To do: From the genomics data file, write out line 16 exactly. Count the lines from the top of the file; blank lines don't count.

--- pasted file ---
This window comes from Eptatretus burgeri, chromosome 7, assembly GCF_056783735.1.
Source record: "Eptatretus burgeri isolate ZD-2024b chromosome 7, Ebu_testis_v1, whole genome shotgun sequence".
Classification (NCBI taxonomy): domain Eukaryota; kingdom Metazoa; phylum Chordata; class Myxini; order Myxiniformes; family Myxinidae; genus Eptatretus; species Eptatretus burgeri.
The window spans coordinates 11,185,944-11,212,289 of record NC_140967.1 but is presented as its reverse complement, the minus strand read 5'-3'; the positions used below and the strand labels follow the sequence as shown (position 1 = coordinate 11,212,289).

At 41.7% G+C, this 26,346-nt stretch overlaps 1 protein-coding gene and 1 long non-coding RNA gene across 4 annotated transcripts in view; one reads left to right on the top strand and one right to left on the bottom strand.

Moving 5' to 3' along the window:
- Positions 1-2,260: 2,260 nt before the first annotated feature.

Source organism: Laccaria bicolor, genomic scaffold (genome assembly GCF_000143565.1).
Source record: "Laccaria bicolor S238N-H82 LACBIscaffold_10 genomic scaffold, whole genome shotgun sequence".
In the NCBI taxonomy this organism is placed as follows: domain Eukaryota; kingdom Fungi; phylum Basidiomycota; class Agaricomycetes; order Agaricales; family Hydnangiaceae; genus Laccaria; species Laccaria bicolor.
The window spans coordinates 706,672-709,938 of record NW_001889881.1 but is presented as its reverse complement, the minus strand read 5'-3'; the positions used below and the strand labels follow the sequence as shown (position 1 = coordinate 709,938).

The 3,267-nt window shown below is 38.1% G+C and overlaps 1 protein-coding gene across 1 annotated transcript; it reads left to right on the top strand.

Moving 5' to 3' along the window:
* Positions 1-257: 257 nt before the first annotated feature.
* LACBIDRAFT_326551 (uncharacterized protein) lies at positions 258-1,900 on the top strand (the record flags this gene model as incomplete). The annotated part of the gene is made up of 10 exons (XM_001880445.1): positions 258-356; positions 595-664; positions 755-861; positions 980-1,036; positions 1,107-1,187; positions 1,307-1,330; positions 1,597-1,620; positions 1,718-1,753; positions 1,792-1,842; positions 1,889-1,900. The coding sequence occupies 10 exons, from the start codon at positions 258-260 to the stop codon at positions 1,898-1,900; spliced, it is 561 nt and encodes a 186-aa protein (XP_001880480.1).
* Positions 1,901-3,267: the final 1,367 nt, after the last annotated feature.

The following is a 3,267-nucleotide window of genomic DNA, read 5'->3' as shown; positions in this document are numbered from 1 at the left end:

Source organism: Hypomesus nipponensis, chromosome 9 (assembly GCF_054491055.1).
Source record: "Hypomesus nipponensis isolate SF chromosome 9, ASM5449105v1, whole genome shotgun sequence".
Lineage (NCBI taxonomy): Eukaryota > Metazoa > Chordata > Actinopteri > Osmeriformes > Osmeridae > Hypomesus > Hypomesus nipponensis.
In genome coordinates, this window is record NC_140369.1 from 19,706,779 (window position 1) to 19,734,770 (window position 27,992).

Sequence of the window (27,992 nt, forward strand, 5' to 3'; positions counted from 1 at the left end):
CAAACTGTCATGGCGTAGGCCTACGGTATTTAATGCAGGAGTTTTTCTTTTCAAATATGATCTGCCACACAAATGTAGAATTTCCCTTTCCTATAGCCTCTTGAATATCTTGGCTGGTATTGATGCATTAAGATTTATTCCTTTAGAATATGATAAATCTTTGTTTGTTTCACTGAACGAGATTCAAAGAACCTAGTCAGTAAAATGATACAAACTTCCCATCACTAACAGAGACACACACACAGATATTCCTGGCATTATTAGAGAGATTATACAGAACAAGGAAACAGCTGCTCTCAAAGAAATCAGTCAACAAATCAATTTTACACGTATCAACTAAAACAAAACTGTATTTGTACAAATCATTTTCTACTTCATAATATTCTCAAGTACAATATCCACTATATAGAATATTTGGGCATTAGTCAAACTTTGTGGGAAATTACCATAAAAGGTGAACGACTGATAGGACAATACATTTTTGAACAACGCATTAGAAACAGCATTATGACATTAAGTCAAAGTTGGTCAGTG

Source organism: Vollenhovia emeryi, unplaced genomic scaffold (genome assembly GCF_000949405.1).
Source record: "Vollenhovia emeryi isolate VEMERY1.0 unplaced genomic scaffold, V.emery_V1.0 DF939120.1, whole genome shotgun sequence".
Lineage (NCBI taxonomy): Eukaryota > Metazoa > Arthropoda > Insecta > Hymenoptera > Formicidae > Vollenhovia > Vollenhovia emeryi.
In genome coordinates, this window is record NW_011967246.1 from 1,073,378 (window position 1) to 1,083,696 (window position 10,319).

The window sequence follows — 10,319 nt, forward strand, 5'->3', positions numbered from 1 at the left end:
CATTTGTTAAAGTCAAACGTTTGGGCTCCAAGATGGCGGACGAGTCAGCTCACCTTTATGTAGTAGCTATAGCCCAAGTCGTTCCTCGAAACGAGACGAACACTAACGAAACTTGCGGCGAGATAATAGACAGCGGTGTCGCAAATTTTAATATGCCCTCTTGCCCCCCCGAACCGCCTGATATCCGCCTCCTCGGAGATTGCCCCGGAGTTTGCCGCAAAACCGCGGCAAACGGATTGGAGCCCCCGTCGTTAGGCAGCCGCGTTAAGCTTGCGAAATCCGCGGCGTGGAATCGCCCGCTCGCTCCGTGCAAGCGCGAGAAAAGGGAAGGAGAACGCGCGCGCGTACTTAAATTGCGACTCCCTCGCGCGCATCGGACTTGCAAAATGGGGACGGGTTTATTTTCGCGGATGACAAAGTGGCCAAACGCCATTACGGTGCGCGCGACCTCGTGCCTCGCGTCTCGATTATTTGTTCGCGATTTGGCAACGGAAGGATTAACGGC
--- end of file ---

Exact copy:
* Positions 1,901-3,267: the final 1,367 nt, after the last annotated feature.